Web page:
In the battle to win business in the solar industry, solar manufacturers have to find a way to differentiate themselves. Cost and efficiency are two of the biggest differentiators, and in the utility segment, a larger panel size can make installation more efficient as well. 

Below, I've pulled the data sheet information for solar panels from Canadian Solar (CSIQ -1.63%), JinkoSolar (JKS -3.81%), and SunPower (SPWR -7.86%). And I'll show how their products compare from an efficiency standpoint. 

A large solar installation with mountains in the background.

Image source: Getty Images.

How solar panels stack up

There's generally three types of solar panels: the least efficient, polysilicon; monosilicon; and the most efficient, mono-PERC, for commodity-type construction. Canadian Solar and JinkoSolar have been leaders in building out mono-PERC capacity and are already expanding this product line. 

The table below lays out how Canadian Solar, JinkoSolar, and SunPower's products stack up against each other, based on public data sheets. 






Canadian Solar Dymond


330 watt


Jinko Solar Eagle Dual


335 watt


SunPower P-Series


350 watt


Canadian Solar Maxpower


340 watt


Canadian Solar Superpower


300 watt


JinkoSolar Eagle PERC


360 watt


Data source: Company websites.

The reason I included SunPower in the mix is that its P-Series product was sold as being slightly more efficient than competing modules using the same cells. The datasheets don't currently bear that out. 

What's also notable is that SunPower's P-Series module is the highest-wattage module among its peers because it's slightly bigger than competing products. 

On the high-efficiency side, JinkoSolar appears to have a clear lead over Canadian Solar. As companies compete for customers who are putting higher value on efficiency, this is a small but critical lead to maintain.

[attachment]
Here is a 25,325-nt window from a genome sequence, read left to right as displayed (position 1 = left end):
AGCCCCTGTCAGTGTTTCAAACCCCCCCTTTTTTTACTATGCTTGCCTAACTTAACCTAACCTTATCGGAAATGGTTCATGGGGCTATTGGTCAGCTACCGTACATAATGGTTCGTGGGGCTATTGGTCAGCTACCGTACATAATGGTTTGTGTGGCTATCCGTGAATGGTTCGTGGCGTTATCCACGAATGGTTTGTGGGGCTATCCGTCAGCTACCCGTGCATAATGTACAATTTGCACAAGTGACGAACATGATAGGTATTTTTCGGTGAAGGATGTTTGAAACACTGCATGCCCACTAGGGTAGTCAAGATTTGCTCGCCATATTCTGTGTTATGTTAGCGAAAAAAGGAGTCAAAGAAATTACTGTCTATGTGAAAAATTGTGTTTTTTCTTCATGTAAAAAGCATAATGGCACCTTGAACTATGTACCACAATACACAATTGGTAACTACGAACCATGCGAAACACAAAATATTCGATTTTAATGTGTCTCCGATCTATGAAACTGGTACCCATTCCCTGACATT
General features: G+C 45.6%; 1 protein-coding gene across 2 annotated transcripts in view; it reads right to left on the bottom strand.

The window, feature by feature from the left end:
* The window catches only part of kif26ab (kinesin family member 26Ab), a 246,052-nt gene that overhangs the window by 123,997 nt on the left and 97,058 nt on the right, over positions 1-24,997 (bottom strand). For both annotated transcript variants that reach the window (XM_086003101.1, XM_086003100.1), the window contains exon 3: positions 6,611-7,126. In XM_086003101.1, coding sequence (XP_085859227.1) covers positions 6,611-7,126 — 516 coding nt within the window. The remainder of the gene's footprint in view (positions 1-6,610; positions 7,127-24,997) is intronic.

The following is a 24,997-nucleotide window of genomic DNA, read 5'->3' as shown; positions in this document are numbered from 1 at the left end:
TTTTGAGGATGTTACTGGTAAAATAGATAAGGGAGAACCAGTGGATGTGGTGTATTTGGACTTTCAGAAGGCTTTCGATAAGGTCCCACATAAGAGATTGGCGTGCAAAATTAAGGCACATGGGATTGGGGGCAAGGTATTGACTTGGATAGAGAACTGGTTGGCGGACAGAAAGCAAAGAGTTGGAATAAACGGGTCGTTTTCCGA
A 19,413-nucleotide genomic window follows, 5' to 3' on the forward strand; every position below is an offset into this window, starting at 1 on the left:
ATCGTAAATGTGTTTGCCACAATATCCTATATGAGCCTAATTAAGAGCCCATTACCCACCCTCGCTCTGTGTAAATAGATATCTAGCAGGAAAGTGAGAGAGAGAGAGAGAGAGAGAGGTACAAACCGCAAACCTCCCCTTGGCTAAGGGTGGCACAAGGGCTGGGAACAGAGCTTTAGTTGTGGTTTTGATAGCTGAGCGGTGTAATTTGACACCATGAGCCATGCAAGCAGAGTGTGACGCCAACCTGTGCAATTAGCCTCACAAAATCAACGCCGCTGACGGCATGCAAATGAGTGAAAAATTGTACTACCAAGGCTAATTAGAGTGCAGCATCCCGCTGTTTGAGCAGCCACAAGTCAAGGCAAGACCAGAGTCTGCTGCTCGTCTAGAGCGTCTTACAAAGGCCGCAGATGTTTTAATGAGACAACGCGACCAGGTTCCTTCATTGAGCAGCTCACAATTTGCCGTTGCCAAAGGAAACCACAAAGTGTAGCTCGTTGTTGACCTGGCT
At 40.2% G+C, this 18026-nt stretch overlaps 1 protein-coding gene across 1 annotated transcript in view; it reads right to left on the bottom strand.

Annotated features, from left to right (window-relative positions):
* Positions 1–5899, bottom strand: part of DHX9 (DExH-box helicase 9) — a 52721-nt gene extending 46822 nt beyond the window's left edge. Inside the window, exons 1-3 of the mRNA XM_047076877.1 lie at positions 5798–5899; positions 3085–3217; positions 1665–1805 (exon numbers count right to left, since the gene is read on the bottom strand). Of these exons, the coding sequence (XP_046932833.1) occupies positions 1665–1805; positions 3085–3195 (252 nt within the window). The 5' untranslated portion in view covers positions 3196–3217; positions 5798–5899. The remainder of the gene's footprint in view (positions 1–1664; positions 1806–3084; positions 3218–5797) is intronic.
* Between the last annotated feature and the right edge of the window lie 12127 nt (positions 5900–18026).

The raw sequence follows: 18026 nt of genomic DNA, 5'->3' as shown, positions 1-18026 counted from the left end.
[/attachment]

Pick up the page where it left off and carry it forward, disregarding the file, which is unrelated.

Why efficiency is important

The efficiency manufacturers offer can be helpful to solar customers in a couple of ways. First, it leverages existing land and balance of system costs beyond the panel. For example, panels can be installed more efficiently because a crew could install 20% more 360 watt panels in the same amount of time as 300 watt panels. And with more efficient panels there would be fewer wiring connections, trenches to dig, and racks to install per MW.  

Customers are also willing to pay a premium for efficiency. PV Magazine reported that late in 2016, polysilicon panels were selling for $0.41 per watt and mono-PERC were selling for $0.49 per watt. That's a premium that'll continue because of the value higher efficiency brings. 

The emerging leaders in solar manufacturing

As it stands today, Canadian Solar and JinkoSolar are two of the biggest solar manufacturers in the world, and as they move to more efficient solar panels, they'll differentiate themselves from competitors. 

SunPower is the unknown among these three. It's trying to compete in the commoditized market with a panel that uses commodity cells shingled to make a product that's slightly more efficient than competitors'. Right now, that differentiation isn't showing up on data sheets, and we don't currently know how it's pricing panels on the market. It may need to price aggressively to win business, which could mean low margins in utility-scale solar, a business that's been tough for every manufacturer to make money in. 

Investors will want to watch how margin trends shift in coming quarters. High efficiency will be a differentiator, but there's a limit to the price premium customers will pay, so profits on high efficiency panels may still be razor thin.